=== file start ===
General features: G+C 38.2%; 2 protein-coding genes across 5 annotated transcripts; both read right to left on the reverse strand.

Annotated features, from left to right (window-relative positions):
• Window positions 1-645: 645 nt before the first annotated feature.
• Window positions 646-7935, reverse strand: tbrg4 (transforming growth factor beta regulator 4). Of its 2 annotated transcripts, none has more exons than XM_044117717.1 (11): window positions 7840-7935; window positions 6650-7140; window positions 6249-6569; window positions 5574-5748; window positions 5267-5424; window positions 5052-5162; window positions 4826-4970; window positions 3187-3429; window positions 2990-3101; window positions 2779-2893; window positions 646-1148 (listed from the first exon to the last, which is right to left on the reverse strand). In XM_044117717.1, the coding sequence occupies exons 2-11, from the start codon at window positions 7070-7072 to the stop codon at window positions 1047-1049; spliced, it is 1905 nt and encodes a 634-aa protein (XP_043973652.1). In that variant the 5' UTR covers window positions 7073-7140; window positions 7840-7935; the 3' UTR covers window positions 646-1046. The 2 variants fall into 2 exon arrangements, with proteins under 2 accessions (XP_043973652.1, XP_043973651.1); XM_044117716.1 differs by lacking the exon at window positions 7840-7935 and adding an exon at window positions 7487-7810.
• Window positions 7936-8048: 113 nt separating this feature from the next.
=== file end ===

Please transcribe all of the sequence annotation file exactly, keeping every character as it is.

General features: G+C 38.2%; 2 protein-coding genes across 5 annotated transcripts; both read right to left on the reverse strand.

Annotated features, from left to right (window-relative positions):
• Window positions 1-645: 645 nt before the first annotated feature.
• Window positions 646-7935, reverse strand: tbrg4 (transforming growth factor beta regulator 4). Of its 2 annotated transcripts, none has more exons than XM_044117717.1 (11): window positions 7840-7935; window positions 6650-7140; window positions 6249-6569; window positions 5574-5748; window positions 5267-5424; window positions 5052-5162; window positions 4826-4970; window positions 3187-3429; window positions 2990-3101; window positions 2779-2893; window positions 646-1148 (listed from the first exon to the last, which is right to left on the reverse strand). In XM_044117717.1, the coding sequence occupies exons 2-11, from the start codon at window positions 7070-7072 to the stop codon at window positions 1047-1049; spliced, it is 1905 nt and encodes a 634-aa protein (XP_043973652.1). In that variant the 5' UTR covers window positions 7073-7140; window positions 7840-7935; the 3' UTR covers window positions 646-1046. The 2 variants fall into 2 exon arrangements, with proteins under 2 accessions (XP_043973652.1, XP_043973651.1); XM_044117716.1 differs by lacking the exon at window positions 7840-7935 and adding an exon at window positions 7487-7810.
• Window positions 7936-8048: 113 nt separating this feature from the next.